Always keep your fingers off to the sides of the blade, so that if your finger slides it does not slide into the blade. On some cuts where you are trying to shave off a narrow strip , the blade could jump out of the cut allowing the wood to jump forward. And if your finger was in that path it goes forward right into the blade, not a good thing. This explains the holding of the wood for straight line cuts, but for curves, there are some other factors.

For making smooth curves you will need to have a pivot point for your wood. This pivot is made by using a finger tip. This is done by placing the finger tip on the wood and applying enough pressure so that the wood will pivot around that finger. Now you use the other hand to pivot the wood through the curve line you are trying to cut. Depending on the direction of the curve will dictate which hand it the pivot and which hand will be doing the turning. So when making curves and turns, one hand will be stationary and the other hand will do the turning. A little different than the method used for cutting straight lines.


Place the index fingertip from either hand on the wood and applying enough pressure so that the wood will pivot around that finger. Use the thumb and rest of the fingers of that hand to hold the wood down on the table. You will then turn the wood with your other hand. The direction of the curve will dictate which hand is the pivot and which hand is doing the turning. It is easier to switch pivot hands to pivot the wood through the curves that flow in the opposite direction.

I find it easier to cut curves if I pick an imaginary point about 1/16" in front of the cutting path of the blade. The curve line being cut should always be in line with that imaginary point. This seems to make it easier for the blade to naturally follow the line.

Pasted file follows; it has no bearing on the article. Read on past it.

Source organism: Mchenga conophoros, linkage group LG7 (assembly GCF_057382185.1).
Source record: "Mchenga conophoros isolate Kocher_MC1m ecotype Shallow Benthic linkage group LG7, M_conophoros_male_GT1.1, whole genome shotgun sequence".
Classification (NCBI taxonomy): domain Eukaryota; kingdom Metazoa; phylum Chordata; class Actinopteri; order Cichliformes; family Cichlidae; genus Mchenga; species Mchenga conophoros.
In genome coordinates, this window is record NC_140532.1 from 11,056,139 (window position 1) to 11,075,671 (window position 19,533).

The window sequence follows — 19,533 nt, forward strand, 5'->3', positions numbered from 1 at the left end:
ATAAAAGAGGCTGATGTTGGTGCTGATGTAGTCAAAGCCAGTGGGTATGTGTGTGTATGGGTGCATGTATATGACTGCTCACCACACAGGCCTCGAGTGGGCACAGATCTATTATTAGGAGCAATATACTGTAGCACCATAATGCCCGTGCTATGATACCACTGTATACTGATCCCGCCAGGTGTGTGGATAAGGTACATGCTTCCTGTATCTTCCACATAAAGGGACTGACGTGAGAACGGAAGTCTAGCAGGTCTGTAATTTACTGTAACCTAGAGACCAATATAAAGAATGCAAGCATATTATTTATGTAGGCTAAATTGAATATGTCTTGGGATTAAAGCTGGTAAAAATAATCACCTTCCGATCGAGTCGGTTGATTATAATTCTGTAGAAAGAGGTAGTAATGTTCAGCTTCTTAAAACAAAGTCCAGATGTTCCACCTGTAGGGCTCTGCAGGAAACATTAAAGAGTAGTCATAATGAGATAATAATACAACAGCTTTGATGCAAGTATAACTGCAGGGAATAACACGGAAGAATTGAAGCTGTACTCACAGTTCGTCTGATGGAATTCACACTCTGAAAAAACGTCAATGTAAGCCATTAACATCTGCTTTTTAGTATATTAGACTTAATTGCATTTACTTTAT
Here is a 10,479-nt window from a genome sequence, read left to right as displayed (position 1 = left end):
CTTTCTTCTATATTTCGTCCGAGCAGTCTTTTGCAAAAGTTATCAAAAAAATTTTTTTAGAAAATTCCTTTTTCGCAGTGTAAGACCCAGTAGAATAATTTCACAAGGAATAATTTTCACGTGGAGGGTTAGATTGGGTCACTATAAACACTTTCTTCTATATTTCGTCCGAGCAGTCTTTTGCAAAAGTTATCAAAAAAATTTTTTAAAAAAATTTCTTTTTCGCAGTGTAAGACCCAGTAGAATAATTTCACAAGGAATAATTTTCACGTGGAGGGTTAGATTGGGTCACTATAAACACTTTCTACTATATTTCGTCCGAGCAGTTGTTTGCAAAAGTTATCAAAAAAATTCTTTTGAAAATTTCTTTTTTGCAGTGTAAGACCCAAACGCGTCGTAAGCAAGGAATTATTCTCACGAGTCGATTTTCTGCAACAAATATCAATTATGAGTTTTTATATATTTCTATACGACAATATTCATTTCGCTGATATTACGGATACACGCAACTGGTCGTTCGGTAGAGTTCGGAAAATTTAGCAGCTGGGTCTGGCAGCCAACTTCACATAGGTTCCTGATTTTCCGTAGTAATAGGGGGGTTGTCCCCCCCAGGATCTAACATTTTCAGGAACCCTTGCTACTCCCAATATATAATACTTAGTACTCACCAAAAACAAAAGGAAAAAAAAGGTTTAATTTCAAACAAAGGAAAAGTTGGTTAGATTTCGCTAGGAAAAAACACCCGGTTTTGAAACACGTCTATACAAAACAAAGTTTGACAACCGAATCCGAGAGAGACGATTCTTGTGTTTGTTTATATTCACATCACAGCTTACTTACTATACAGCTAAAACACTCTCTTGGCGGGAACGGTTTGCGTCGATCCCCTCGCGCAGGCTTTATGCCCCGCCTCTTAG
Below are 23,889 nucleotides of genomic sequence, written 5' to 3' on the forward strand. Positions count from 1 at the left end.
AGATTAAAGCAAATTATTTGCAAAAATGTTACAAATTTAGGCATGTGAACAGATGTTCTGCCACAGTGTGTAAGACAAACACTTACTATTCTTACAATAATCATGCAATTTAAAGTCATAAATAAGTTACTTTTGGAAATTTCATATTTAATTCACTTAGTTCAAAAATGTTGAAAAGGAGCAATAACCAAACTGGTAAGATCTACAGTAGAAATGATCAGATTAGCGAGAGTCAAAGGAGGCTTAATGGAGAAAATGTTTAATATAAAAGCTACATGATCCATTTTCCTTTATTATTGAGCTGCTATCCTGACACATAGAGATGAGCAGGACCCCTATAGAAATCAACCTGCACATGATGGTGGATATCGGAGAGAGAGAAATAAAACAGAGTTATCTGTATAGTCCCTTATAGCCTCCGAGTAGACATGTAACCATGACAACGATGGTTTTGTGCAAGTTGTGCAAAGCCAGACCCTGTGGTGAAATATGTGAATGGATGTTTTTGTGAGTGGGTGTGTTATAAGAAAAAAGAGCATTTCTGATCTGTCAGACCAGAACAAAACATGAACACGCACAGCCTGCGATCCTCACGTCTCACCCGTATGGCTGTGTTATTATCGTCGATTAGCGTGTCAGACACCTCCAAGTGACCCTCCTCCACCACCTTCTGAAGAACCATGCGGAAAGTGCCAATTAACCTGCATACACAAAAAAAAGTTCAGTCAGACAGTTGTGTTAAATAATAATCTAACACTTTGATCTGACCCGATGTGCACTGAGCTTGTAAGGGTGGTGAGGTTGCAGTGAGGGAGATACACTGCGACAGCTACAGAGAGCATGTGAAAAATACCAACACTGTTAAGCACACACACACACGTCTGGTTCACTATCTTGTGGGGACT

Corners are generally created by using the following procedure: cutting to one side; spinning the wood until the blade is in line with the new direction; and feeding again. But, how do we hold that blade in place while the spin is taking place?

The sides and back of the blade do not cut, so we can actually use them to hold the bladeís position.

As you approach the corner, stop feeding the wood at the blade, and apply slight pressure to the side of the blade at the outside of the corner, just to help maintain the blade position. As you turn the wood to the new direction, keep applying the pressure to the side, then back of the blade, until the new direction line to be cut is aligned with the blade. It is easier to keep the blade in the correct position for the new cutting direction location, by maintaining contact with the sides or back of the blade on the wood

If this turn is not executed in a fast and smooth manner, without hesitation, the sides and back of the blade will leave a burn mark. When I make these turns, I spin the wood as fast as I can. The blade will follow or break, and 98% of the time, it follows, making a nice corner.

Tight "Vís"

A slightly different approach is also used to scroll those tight "V" type notches.

Cut down to the bottom of the "V," then back up a little into the kerf you just cut. Using the side then back of the blade against the save piece (the part of the project you are saving ), to maintain blade position , flip the wood around 180 degrees , so the blade is now cutting in the opposite direction. The teeth will have cut into the scrap part of the wood as you flipped the wood around to reverse the direction of the blade.

Now, back the blade down into the end of the cut, at the bottom of the "V". Turn the wood to the new direction, and cut out following the new line. You should have just created a nice tight "V" that does not show those tell-tale marks of cutting in from both directions.

Every time you start a cut and finish at the same place, there is a chance of leaving a small nib of wood at that point, which will need to be sanded off later. For those small nibs, try sanding them off with the burr on the right side of the blade. You may need to slightly angle the blade as if you were trying to just shave a little wood off the edge, but you will pick up this trick easily after doing it a few times. It is amazing how easy it is to remove the nib this way.


Using these methods for cutting, you should have a little better luck at getting the blade to go where you wanted it to. Remember that for straight lines both hands feed the wood at the blade. For curved lines one hand is the pivot and the other hand will move the wood. And most importantly keep your fingers out of the blade path.